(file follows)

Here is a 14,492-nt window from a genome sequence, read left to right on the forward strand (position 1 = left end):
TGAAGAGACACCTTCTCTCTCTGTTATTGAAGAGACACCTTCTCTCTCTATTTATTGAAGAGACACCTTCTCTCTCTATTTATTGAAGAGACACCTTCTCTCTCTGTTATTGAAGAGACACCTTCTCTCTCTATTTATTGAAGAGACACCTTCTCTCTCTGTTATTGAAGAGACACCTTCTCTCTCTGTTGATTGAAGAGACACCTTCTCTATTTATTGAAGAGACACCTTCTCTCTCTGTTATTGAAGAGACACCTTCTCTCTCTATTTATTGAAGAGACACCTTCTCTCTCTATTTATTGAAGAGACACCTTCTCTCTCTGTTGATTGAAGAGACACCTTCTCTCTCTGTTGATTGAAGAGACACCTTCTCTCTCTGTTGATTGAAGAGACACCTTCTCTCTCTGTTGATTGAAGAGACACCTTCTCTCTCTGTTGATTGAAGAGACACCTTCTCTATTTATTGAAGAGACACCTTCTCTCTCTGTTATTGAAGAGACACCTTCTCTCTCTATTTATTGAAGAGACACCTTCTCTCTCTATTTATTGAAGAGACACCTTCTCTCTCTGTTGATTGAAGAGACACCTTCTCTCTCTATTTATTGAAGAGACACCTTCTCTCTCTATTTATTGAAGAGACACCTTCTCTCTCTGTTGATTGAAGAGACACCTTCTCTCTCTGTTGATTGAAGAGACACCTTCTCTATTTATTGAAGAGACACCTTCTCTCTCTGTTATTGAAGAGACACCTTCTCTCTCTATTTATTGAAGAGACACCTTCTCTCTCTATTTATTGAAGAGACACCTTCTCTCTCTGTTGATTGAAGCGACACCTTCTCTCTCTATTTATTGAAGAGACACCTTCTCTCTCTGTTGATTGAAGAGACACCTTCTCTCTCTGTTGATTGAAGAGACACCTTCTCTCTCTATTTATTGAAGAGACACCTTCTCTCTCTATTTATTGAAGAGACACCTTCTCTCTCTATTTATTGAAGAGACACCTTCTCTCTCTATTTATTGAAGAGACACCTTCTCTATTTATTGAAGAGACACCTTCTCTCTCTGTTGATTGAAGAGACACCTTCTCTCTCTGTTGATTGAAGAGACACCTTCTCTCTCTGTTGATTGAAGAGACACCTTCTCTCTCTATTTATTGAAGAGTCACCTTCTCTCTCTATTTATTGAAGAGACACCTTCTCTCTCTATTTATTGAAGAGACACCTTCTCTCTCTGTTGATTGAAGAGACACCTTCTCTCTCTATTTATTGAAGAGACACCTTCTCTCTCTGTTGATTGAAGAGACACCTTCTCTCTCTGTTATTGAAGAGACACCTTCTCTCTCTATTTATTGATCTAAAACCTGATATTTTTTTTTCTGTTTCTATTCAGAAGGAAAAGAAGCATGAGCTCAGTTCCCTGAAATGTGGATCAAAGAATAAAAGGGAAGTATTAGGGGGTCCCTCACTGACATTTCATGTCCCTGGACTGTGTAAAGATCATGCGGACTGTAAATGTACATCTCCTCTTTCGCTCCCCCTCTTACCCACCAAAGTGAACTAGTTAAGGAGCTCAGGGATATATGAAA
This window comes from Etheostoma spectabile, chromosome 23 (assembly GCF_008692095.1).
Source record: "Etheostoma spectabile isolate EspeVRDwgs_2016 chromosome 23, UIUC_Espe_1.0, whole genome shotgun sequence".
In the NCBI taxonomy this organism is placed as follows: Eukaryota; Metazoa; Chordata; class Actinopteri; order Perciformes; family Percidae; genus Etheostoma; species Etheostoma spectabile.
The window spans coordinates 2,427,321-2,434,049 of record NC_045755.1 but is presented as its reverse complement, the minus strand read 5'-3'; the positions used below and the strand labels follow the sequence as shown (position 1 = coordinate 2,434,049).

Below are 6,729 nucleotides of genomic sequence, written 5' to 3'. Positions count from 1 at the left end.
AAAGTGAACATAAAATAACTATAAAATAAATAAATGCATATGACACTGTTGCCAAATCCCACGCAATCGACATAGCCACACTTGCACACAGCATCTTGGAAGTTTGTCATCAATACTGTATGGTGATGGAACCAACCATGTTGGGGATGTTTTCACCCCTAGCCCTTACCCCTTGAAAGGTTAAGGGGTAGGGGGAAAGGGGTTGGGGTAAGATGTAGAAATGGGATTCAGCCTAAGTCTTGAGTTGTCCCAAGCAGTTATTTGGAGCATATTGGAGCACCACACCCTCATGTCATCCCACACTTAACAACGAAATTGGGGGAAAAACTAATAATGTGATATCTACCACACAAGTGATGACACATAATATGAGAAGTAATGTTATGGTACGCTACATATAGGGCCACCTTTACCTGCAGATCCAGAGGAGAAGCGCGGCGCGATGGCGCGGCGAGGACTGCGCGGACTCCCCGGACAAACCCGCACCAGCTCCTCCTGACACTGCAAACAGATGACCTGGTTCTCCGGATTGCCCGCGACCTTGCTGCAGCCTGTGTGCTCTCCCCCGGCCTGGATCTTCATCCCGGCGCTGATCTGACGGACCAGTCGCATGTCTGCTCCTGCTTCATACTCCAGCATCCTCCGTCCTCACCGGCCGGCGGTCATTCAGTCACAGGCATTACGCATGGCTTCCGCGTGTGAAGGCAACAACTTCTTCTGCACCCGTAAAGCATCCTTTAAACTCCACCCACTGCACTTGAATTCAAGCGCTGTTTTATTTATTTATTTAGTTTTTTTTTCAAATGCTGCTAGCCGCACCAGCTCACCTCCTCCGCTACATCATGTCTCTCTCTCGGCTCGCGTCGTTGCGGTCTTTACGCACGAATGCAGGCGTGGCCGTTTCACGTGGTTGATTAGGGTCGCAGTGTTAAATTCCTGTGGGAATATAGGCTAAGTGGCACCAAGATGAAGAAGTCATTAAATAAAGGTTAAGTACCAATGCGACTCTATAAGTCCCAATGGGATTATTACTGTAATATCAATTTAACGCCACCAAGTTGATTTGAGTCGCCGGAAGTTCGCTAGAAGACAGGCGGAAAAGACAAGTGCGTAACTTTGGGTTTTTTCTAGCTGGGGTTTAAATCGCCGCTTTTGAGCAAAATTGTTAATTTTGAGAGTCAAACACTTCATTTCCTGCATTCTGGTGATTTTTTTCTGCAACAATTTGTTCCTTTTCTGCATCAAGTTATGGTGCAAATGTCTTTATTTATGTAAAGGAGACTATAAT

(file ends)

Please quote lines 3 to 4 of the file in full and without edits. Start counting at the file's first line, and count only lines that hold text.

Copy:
This window comes from Etheostoma spectabile, chromosome 23 (assembly GCF_008692095.1).
Source record: "Etheostoma spectabile isolate EspeVRDwgs_2016 chromosome 23, UIUC_Espe_1.0, whole genome shotgun sequence".